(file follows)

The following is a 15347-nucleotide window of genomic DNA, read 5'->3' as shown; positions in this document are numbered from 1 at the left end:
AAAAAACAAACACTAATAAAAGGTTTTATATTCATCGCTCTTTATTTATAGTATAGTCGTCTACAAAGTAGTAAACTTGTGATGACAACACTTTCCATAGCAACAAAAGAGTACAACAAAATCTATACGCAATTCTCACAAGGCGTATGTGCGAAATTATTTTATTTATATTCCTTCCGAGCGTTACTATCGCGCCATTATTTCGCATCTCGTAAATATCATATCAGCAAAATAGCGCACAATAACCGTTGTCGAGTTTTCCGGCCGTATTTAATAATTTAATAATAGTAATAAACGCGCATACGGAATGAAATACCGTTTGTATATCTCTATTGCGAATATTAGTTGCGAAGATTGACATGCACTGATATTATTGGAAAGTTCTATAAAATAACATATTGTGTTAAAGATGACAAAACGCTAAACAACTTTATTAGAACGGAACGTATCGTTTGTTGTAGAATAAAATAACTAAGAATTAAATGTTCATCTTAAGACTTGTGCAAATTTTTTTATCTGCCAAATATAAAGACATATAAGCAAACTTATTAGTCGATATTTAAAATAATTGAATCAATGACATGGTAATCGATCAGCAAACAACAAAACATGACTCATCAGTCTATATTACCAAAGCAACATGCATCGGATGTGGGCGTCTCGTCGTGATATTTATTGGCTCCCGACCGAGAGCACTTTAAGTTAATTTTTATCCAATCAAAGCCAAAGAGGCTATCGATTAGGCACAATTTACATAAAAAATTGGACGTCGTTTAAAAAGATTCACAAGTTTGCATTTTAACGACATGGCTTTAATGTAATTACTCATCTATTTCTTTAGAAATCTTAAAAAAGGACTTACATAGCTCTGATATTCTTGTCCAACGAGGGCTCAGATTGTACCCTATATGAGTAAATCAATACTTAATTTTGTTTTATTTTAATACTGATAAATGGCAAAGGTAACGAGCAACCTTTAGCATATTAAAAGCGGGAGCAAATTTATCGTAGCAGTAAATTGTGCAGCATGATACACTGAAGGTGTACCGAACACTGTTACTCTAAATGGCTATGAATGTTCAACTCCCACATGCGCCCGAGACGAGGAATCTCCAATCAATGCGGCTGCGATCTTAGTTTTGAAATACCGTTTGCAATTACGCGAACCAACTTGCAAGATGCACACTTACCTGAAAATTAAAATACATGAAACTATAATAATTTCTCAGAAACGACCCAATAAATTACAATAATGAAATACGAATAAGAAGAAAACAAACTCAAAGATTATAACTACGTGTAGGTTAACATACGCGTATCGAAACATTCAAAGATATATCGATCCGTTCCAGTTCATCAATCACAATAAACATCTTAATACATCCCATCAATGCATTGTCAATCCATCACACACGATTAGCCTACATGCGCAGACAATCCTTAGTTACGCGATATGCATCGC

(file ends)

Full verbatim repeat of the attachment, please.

The following is a 15347-nucleotide window of genomic DNA, read 5'->3' as shown; positions in this document are numbered from 1 at the left end:
AAAAAACAAACACTAATAAAAGGTTTTATATTCATCGCTCTTTATTTATAGTATAGTCGTCTACAAAGTAGTAAACTTGTGATGACAACACTTTCCATAGCAACAAAAGAGTACAACAAAATCTATACGCAATTCTCACAAGGCGTATGTGCGAAATTATTTTATTTATATTCCTTCCGAGCGTTACTATCGCGCCATTATTTCGCATCTCGTAAATATCATATCAGCAAAATAGCGCACAATAACCGTTGTCGAGTTTTCCGGCCGTATTTAATAATTTAATAATAGTAATAAACGCGCATACGGAATGAAATACCGTTTGTATATCTCTATTGCGAATATTAGTTGCGAAGATTGACATGCACTGATATTATTGGAAAGTTCTATAAAATAACATATTGTGTTAAAGATGACAAAACGCTAAACAACTTTATTAGAACGGAACGTATCGTTTGTTGTAGAATAAAATAACTAAGAATTAAATGTTCATCTTAAGACTTGTGCAAATTTTTTTATCTGCCAAATATAAAGACATATAAGCAAACTTATTAGTCGATATTTAAAATAATTGAATCAATGACATGGTAATCGATCAGCAAACAACAAAACATGACTCATCAGTCTATATTACCAAAGCAACATGCATCGGATGTGGGCGTCTCGTCGTGATATTTATTGGCTCCCGACCGAGAGCACTTTAAGTTAATTTTTATCCAATCAAAGCCAAAGAGGCTATCGATTAGGCACAATTTACATAAAAAATTGGACGTCGTTTAAAAAGATTCACAAGTTTGCATTTTAACGACATGGCTTTAATGTAATTACTCATCTATTTCTTTAGAAATCTTAAAAAAGGACTTACATAGCTCTGATATTCTTGTCCAACGAGGGCTCAGATTGTACCCTATATGAGTAAATCAATACTTAATTTTGTTTTATTTTAATACTGATAAATGGCAAAGGTAACGAGCAACCTTTAGCATATTAAAAGCGGGAGCAAATTTATCGTAGCAGTAAATTGTGCAGCATGATACACTGAAGGTGTACCGAACACTGTTACTCTAAATGGCTATGAATGTTCAACTCCCACATGCGCCCGAGACGAGGAATCTCCAATCAATGCGGCTGCGATCTTAGTTTTGAAATACCGTTTGCAATTACGCGAACCAACTTGCAAGATGCACACTTACCTGAAAATTAAAATACATGAAACTATAATAATTTCTCAGAAACGACCCAATAAATTACAATAATGAAATACGAATAAGAAGAAAACAAACTCAAAGATTATAACTACGTGTAGGTTAACATACGCGTATCGAAACATTCAAAGATATATCGATCCGTTCCAGTTCATCAATCACAATAAACATCTTAATACATCCCATCAATGCATTGTCAATCCATCACACACGATTAGCCTACATGCGCAGACAATCCTTAGTTACGCGATATGCATCGC